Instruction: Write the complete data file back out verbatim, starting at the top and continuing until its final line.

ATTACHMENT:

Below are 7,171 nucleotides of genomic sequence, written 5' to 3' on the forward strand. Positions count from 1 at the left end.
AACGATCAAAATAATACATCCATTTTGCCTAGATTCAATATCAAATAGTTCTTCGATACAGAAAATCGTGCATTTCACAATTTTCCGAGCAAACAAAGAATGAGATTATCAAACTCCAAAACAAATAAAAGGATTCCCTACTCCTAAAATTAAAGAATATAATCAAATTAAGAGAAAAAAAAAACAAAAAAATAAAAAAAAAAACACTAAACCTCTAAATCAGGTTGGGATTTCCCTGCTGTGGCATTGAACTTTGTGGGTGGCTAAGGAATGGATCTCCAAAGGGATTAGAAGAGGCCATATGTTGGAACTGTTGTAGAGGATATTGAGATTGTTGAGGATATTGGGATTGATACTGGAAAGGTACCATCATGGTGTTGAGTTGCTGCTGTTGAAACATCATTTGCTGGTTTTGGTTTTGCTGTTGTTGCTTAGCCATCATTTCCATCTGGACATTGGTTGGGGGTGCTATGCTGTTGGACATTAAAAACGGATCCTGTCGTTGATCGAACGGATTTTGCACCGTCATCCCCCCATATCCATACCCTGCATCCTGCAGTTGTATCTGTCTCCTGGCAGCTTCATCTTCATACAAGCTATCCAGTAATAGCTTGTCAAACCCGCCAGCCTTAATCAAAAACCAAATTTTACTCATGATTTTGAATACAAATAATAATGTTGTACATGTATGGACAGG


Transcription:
Below are 7,171 nucleotides of genomic sequence, written 5' to 3' on the forward strand. Positions count from 1 at the left end.
AACGATCAAAATAATACATCCATTTTGCCTAGATTCAATATCAAATAGTTCTTCGATACAGAAAATCGTGCATTTCACAATTTTCCGAGCAAACAAAGAATGAGATTATCAAACTCCAAAACAAATAAAAGGATTCCCTACTCCTAAAATTAAAGAATATAATCAAATTAAGAGAAAAAAAAAACAAAAAAATAAAAAAAAAAACACTAAACCTCTAAATCAGGTTGGGATTTCCCTGCTGTGGCATTGAACTTTGTGGGTGGCTAAGGAATGGATCTCCAAAGGGATTAGAAGAGGCCATATGTTGGAACTGTTGTAGAGGATATTGAGATTGTTGAGGATATTGGGATTGATACTGGAAAGGTACCATCATGGTGTTGAGTTGCTGCTGTTGAAACATCATTTGCTGGTTTTGGTTTTGCTGTTGTTGCTTAGCCATCATTTCCATCTGGACATTGGTTGGGGGTGCTATGCTGTTGGACATTAAAAACGGATCCTGTCGTTGATCGAACGGATTTTGCACCGTCATCCCCCCATATCCATACCCTGCATCCTGCAGTTGTATCTGTCTCCTGGCAGCTTCATCTTCATACAAGCTATCCAGTAATAGCTTGTCAAACCCGCCAGCCTTAATCAAAAACCAAATTTTACTCATGATTTTGAATACAAATAATAATGTTGTACATGTATGGACAGG